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Is Instagram a Trap for the Young & Beautiful??

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The New York Times recently chronicled the dangers of Instagram by telling the story of photographer Marcus Hyde, who has been accused by several women of engaging in inappropriate behavior, “including soliciting nude photographs from models in exchange for shooting them.” Photo Credit: Shutterstock

By: Quentin Karismo

The New York Times recently chronicled the dangers of Instagram by telling the story of photographer Marcus Hyde, who has been accused by several women of engaging in inappropriate behavior, “including soliciting nude photographs from models in exchange for shooting them.”

Hyde’s story, which the Times said has played out almost entirely on Instagram,” reveals “just how much the platform, beloved of the fashion and visual art worlds, has enabled bad behavior within those industries. Amid all the conversations around privacy and the dangers of data use, less attention has been paid to the ways social media can be used by predators.”

Suffice it to say that in the wake of his actions, Instagram decided to disable Hyde’s account “for violating our sexual solicitation policies,” according to Stephanie Otway, a spokeswoman, who said he violated its policies. “We want to keep our community safe, and we are focused on putting every measure in place that we can to protect people on Instagram. Expression is at the heart of what we do, and people will only express themselves if they feel safe and supported.”

Tony Liu and Lindsey Schuyler, the pair behind Diet Prada, told the Times via email that “Social media has changed the landscape of the traditional modeling industry, enabling anyone to create public personas and navigate independent modeling work or carve nonconventional image-based career paths.”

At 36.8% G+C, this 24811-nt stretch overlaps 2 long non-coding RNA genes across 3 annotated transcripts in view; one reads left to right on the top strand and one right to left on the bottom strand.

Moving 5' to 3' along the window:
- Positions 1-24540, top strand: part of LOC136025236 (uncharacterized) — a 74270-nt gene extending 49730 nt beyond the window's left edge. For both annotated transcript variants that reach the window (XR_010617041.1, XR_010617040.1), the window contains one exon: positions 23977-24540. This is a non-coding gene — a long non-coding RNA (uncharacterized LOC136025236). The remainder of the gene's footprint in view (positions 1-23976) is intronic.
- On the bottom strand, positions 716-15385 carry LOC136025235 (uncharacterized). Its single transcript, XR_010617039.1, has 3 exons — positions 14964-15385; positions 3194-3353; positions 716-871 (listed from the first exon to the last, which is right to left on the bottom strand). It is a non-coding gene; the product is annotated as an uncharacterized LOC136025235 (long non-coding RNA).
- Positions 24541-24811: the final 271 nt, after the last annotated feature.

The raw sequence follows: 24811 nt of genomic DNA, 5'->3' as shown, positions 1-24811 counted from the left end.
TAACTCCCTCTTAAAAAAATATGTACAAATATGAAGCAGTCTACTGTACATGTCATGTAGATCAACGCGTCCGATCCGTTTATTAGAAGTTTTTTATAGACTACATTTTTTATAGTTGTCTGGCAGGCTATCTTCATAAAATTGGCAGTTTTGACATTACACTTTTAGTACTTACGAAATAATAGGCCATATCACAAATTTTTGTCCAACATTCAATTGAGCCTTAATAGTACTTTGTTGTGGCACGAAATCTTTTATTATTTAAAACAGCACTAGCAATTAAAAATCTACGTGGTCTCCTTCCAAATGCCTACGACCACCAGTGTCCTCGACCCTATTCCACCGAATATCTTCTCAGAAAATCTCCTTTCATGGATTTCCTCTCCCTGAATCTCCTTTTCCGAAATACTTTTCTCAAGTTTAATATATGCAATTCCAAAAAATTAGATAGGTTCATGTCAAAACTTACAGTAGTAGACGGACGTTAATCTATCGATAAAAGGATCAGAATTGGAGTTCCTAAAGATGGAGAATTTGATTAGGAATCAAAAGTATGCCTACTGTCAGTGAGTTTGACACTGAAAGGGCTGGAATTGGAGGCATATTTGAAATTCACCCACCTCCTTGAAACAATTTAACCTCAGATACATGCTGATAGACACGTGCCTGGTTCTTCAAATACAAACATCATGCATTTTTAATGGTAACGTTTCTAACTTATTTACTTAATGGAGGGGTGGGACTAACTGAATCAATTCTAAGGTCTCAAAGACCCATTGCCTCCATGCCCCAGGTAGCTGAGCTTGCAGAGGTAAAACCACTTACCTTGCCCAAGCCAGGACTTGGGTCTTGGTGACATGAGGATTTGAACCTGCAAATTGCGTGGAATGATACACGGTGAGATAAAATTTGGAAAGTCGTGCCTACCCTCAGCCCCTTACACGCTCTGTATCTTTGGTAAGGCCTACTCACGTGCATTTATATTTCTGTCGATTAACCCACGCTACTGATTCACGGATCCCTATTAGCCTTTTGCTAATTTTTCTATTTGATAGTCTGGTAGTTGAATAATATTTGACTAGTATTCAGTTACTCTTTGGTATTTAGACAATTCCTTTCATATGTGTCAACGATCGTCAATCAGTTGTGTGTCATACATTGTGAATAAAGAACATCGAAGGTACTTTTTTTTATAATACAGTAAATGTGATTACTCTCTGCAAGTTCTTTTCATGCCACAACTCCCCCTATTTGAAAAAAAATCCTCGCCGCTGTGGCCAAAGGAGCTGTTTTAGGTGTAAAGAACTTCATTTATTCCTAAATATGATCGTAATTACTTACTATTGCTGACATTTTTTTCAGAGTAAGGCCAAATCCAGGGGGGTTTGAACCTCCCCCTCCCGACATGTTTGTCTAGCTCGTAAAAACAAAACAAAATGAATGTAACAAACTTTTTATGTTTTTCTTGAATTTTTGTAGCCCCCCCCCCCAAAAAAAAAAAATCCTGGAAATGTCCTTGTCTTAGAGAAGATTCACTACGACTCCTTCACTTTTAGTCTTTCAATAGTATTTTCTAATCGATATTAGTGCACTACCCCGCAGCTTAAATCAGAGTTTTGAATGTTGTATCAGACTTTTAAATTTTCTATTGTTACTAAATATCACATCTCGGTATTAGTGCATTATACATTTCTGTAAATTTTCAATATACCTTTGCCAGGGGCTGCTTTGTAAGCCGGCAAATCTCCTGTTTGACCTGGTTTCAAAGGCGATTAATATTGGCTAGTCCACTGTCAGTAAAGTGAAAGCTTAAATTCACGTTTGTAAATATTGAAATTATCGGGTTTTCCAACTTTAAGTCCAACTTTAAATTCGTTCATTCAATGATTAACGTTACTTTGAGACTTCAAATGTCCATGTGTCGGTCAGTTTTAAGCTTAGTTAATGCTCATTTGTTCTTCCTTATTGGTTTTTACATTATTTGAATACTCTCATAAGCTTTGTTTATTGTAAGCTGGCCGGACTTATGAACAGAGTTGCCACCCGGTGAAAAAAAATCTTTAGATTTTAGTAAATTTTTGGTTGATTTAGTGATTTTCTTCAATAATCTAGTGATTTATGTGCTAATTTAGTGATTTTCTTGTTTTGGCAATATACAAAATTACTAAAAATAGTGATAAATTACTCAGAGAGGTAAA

Many are quick to point out that social media, including Instagram, is rife with opportunities for some users to get into trouble. As Business Insider recently noted, “Some millennials say they’re sinking thousands of dollars into crafting perfect Instagram photos.”

Last year, the New York Post recounted the unfortunate tale of Lissette Calveiro, a 26-year-old who dug herself into a $10,000 hole on Instagram. “Calveiro says she splurged on designer handbags, expensive clothes, and luxurious vacations while working low-salary jobs, including an internship in New York. She told the Post that she would shop for clothes “to take the perfect ‘gram” and that she was living above her means. “I was living a lie,” she said, adding: “Debt was looming over my head.” Calveiro said a lot of the travel she did “was strictly for Instagram.”

Model Sydney Lima told British Vogue magazine her own story last year about what the publication called “The Dark Underbelly Of Instagram.” An email from a man who had seen her photos on Instagram – and wanted to know about her availability as an escort – made her afraid for her own safety.

“Women are constantly expected to be flattered by or brush off abusive messages,” Lima wrote. But a single such event “can have a long-lasting effect on a woman’s self-worth and mental health. In a survey taken last year, 66 per cent of women who have experienced online abuse stated that they felt a feeling of powerlessness in their ability to respond to abuse or harassment online.”

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